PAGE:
What's there to say about New York that hasn't already been said (or sung)? This trip felt less like an overly-romanticized romp through leafy overgrowth and bricklaid urban passageways and more like what life tends to feel like all the time: Comforting. Sometimes tiring. Quietly revealing. Lovely in its familiarity. Most of this was due to the fact that a fairly healthy sum of California ex-pats now reside on the East Coast, so the ratio of people I knew to people I didn't know was decidedly in my favor. The weather was heavy and indecisive, shoving a roiling lightning storm east over Manhattan to Williamsburg one minute, blowing my skirt up around my ears the next. (Red with white polka dots. Vintage. Pleated. Imagine that.) (No, don't.)
When lightning wasn't strobing over the city it was hot, though they all told me far less so than in the summer. I took a healthy amount of showers (the number of which is what most normal people rack up within a week but for me was egregious). Most of our time was spent together - eating together, drinking together, roving the grid like a nomadic tribe, swiping our Metro cards at every checkpoint. Adam brought his camera along for a couple of excursions and here's the first. In all, I think 7 bottles of champagne (or was it 11?) were consumed over a feast of brunchian proportions. We capped the day at the park and some of us topped it off with a dip in the Hudson. Here are a couple of shots, but please do head over to Adam's website to see the full slideshow, with music.
At the beginning of the Summer, I shot the lookbook for Quail Bridal, the nuptial-focused offshoot of designer Michelle Williams' fantastically girly line, Quail. Well, mum's been the word for too long and now that it's launched into cyberspace, I can finally share images with you. So check out Quail Bridal, all you brides-to-be and curious onlookers, because Michelle's latest endeavor is a stunning addition to the Quail family.
...Aaaaand I'm back.
New York was stupendous, thanks for asking. I'll have more to share once Adam's blog gets up and running again. Somehow in the flurry of getting ready to leave two weeks ago I failed to mention that I recently (with the help of the fabulous Jen Murse) gave my website a welcome injection of brand new work.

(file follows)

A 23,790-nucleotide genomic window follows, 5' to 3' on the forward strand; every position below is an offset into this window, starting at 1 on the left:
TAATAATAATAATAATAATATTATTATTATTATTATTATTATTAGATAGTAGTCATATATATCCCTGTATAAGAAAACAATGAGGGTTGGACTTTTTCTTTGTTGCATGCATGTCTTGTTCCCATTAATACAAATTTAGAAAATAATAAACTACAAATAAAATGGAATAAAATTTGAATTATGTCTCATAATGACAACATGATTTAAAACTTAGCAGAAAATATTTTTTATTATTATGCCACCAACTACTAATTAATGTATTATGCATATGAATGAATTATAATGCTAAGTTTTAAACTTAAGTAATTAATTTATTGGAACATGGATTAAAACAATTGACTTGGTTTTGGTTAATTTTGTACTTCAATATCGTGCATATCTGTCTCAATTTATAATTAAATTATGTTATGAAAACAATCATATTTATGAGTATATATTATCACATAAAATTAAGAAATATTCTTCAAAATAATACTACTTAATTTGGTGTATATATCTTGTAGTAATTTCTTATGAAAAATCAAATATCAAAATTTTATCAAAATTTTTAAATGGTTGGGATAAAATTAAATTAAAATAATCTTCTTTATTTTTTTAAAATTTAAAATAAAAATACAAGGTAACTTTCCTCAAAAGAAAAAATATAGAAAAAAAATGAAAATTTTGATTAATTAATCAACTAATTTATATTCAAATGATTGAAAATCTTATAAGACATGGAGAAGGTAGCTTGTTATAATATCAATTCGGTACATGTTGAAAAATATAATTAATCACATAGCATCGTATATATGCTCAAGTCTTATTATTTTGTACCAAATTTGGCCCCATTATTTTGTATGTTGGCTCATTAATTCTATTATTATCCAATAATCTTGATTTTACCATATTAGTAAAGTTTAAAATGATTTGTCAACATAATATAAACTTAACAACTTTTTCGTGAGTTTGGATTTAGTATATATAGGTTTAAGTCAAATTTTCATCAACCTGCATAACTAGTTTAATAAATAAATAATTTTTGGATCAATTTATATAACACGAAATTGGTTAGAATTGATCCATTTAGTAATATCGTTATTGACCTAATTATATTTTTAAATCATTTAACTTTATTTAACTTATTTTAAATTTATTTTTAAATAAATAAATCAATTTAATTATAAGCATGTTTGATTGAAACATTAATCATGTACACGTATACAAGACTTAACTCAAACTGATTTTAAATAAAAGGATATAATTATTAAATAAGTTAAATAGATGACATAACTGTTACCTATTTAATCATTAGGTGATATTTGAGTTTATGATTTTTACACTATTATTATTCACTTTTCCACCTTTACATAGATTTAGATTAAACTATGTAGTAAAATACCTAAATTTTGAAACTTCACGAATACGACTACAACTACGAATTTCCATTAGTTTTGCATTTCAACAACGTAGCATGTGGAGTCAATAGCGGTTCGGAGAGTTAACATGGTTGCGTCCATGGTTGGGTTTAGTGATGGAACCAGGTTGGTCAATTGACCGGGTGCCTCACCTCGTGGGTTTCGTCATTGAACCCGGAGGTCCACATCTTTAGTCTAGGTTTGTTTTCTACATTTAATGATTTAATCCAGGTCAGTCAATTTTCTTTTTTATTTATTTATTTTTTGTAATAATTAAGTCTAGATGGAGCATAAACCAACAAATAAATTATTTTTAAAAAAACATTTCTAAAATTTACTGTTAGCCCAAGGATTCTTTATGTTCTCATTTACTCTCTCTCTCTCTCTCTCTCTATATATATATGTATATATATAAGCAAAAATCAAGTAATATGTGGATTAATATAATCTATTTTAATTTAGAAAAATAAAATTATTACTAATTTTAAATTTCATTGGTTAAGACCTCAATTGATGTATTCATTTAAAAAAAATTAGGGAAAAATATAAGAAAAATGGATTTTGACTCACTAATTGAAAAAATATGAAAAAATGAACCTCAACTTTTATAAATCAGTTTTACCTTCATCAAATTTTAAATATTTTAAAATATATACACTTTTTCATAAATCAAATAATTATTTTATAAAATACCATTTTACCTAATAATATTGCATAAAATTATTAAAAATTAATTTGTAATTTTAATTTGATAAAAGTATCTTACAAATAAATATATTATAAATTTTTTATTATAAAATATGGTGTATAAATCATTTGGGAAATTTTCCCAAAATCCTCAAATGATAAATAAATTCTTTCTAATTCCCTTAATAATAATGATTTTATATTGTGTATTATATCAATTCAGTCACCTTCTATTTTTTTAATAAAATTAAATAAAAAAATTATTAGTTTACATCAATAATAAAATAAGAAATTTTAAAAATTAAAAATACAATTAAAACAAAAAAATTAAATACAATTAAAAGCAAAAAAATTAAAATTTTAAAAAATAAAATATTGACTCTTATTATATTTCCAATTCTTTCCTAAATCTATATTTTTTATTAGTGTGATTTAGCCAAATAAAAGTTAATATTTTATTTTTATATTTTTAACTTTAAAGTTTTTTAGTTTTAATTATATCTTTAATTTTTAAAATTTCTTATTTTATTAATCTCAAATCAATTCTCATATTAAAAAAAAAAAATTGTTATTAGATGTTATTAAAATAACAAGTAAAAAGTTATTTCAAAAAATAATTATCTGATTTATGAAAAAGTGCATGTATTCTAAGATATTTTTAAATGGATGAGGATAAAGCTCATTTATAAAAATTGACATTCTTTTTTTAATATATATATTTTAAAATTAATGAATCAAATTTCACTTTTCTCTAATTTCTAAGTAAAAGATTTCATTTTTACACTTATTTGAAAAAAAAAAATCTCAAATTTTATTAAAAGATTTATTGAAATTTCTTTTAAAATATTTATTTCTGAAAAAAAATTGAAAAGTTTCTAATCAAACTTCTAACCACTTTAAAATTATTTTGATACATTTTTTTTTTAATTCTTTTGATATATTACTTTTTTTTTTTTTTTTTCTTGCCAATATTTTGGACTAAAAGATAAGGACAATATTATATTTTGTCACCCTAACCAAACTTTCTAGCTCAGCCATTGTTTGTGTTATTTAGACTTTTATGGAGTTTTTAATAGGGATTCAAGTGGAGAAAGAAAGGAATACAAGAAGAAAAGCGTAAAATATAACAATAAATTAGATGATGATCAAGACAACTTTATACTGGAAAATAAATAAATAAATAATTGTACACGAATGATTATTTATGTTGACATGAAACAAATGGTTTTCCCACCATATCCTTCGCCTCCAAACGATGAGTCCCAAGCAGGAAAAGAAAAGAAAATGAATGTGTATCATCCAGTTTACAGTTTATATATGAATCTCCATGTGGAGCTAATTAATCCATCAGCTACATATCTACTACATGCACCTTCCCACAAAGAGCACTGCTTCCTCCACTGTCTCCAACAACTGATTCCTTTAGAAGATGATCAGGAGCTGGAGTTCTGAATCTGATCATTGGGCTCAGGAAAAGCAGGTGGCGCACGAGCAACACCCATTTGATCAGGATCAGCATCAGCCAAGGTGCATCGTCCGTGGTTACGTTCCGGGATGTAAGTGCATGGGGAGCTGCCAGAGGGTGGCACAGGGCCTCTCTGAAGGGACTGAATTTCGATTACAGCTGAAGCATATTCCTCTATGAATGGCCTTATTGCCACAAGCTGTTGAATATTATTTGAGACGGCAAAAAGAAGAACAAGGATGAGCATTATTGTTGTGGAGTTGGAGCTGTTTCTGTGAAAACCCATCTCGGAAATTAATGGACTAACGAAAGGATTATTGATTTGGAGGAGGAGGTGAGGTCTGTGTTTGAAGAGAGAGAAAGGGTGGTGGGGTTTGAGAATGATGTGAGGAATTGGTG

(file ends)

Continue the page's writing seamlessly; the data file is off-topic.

We're all up to date, folks. Click through and explore what I've been up to in the last year.
Before I left for NYC, I joined Beth Jones for yet another amazing shoot. This time it was for the lovely Brooke Dunning, a model-in-the-making and current volleyball star and all-around cool gal. You can see the full shebang over at Beth's blog, but I thought I'd also include some of my favorites from the shoot. Many thanks to Janelle Nelson for make up and the rest of our friends and helpers.
The Coastal Wanderer, feat. QSW
Styled by Beth Jones
Photographed by Laurel Dailey
I snagged this shot on the Staten Island Ferry last September
I'll be taking a bite out of the Big Apple for the next two weeks.
I love terrible puns and analogies so much it hurts my brain.
Posting will be minimum but I just might sneak a couple of random iPhone shots in if we end up embroiled in some particularly epic shenanigans...which we undoubtedly will. (Last year's Jade Island pilgrimage stands as one of my favorite memories of 2009, provided I could remember any of it after the giant tiki drinks we consumed upon our arrival.)
It's the third year I've jetted to NYC in the fall, once for a shoot, once for fun, this time for a bit of both. But it always exists as my New Year's celebration - a time to recharge and rejuvenate, to reset the clock and to move forward ready to tackle the upcoming seasons. Those of you who know me know that I'm a planner to a fault, always on the move, always searching out the next, the secret, the best, the new. But when I go to New York I put it on the back burner and simply enjoy what I enjoy most: Good time spent with close friends, finding inspiration, exploring the city. I've spent this year working at a blessedly breakneck pace and I can't wait to put on the brakes for a few days.
And whew, I have so much to show you when I get back...more Europe pictures, photo shoots, campaigns. It's been tortuous keeping them all to myself.
In the meantime, be safe, have fun, and make good decisions, kids. I'll see you soon.
...unless we're speaking strictly in metaphors, thereby confirming that I'm the long distance champ of LA adventuring. I can follow the sun's arch across the sky and still be going strong into the late night hours, just give me a couple of midday Diet Cokes and sneak a brew in there and I could keep right on huffing and puffing till the sun breaks to the east once again. And there's nothing that gets my heart pounding more than discovering yet again (and again, and again, and again...) that the City of Angels has something more to offer than most people give her credit for.
The naysayer in this case was a certain Mike Ruffino; model, muse, musician, man, myth. He's an OC brat born and raised, though he contains almost no trace of OC-ness and only a little brattiness. Despite growing up in the distant backyard of LA, he's chosen a life of sheltered ambivalence to one of more cultured delights and it was my job, being the more culturally seasoned of the two, to give him an education. I think it's fairly clear by my big talking here that I'm certain he doesn't even deign a cursory glance at my blog so herein I have the freedom to trash talk as much as I see fit. Yes, that's a dare, Ruffino. Wherever you are.